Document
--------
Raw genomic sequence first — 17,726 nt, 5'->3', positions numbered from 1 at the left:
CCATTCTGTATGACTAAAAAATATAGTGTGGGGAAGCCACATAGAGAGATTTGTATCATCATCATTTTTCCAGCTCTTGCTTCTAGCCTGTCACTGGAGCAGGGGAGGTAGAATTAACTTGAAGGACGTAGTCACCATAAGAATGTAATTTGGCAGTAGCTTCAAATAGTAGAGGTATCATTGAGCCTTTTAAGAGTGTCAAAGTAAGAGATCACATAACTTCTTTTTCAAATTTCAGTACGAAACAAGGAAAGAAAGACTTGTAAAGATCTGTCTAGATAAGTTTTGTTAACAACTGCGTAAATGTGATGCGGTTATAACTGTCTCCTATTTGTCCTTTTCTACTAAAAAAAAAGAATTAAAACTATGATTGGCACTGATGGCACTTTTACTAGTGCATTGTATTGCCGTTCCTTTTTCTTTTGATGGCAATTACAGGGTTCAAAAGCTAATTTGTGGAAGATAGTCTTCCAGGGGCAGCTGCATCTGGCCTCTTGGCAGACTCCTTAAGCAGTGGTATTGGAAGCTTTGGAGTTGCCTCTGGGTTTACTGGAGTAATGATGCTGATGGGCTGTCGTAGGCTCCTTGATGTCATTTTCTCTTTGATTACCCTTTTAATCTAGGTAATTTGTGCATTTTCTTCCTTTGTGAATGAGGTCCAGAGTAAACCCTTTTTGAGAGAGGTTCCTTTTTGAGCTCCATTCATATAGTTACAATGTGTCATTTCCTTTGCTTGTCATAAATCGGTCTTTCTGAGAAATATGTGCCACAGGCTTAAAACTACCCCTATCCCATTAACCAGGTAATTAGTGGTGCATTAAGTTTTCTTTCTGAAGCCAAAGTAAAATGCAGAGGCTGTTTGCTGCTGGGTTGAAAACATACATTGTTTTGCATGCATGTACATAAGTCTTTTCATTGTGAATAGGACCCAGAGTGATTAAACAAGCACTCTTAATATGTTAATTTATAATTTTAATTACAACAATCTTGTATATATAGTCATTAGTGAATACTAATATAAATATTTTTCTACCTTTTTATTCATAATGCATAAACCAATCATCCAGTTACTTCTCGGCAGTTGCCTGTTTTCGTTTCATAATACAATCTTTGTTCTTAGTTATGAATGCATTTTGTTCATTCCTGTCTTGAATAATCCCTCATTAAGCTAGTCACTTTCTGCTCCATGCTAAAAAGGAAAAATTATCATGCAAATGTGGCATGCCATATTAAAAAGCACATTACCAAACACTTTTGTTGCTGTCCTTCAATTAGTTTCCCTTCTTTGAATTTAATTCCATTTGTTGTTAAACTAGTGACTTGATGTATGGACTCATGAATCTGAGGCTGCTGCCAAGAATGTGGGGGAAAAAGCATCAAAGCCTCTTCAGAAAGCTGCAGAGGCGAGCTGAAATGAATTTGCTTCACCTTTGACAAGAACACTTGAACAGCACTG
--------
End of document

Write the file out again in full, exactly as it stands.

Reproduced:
Raw genomic sequence first — 17,726 nt, 5'->3', positions numbered from 1 at the left:
CCATTCTGTATGACTAAAAAATATAGTGTGGGGAAGCCACATAGAGAGATTTGTATCATCATCATTTTTCCAGCTCTTGCTTCTAGCCTGTCACTGGAGCAGGGGAGGTAGAATTAACTTGAAGGACGTAGTCACCATAAGAATGTAATTTGGCAGTAGCTTCAAATAGTAGAGGTATCATTGAGCCTTTTAAGAGTGTCAAAGTAAGAGATCACATAACTTCTTTTTCAAATTTCAGTACGAAACAAGGAAAGAAAGACTTGTAAAGATCTGTCTAGATAAGTTTTGTTAACAACTGCGTAAATGTGATGCGGTTATAACTGTCTCCTATTTGTCCTTTTCTACTAAAAAAAAAGAATTAAAACTATGATTGGCACTGATGGCACTTTTACTAGTGCATTGTATTGCCGTTCCTTTTTCTTTTGATGGCAATTACAGGGTTCAAAAGCTAATTTGTGGAAGATAGTCTTCCAGGGGCAGCTGCATCTGGCCTCTTGGCAGACTCCTTAAGCAGTGGTATTGGAAGCTTTGGAGTTGCCTCTGGGTTTACTGGAGTAATGATGCTGATGGGCTGTCGTAGGCTCCTTGATGTCATTTTCTCTTTGATTACCCTTTTAATCTAGGTAATTTGTGCATTTTCTTCCTTTGTGAATGAGGTCCAGAGTAAACCCTTTTTGAGAGAGGTTCCTTTTTGAGCTCCATTCATATAGTTACAATGTGTCATTTCCTTTGCTTGTCATAAATCGGTCTTTCTGAGAAATATGTGCCACAGGCTTAAAACTACCCCTATCCCATTAACCAGGTAATTAGTGGTGCATTAAGTTTTCTTTCTGAAGCCAAAGTAAAATGCAGAGGCTGTTTGCTGCTGGGTTGAAAACATACATTGTTTTGCATGCATGTACATAAGTCTTTTCATTGTGAATAGGACCCAGAGTGATTAAACAAGCACTCTTAATATGTTAATTTATAATTTTAATTACAACAATCTTGTATATATAGTCATTAGTGAATACTAATATAAATATTTTTCTACCTTTTTATTCATAATGCATAAACCAATCATCCAGTTACTTCTCGGCAGTTGCCTGTTTTCGTTTCATAATACAATCTTTGTTCTTAGTTATGAATGCATTTTGTTCATTCCTGTCTTGAATAATCCCTCATTAAGCTAGTCACTTTCTGCTCCATGCTAAAAAGGAAAAATTATCATGCAAATGTGGCATGCCATATTAAAAAGCACATTACCAAACACTTTTGTTGCTGTCCTTCAATTAGTTTCCCTTCTTTGAATTTAATTCCATTTGTTGTTAAACTAGTGACTTGATGTATGGACTCATGAATCTGAGGCTGCTGCCAAGAATGTGGGGGAAAAAGCATCAAAGCCTCTTCAGAAAGCTGCAGAGGCGAGCTGAAATGAATTTGCTTCACCTTTGACAAGAACACTTGAACAGCACTG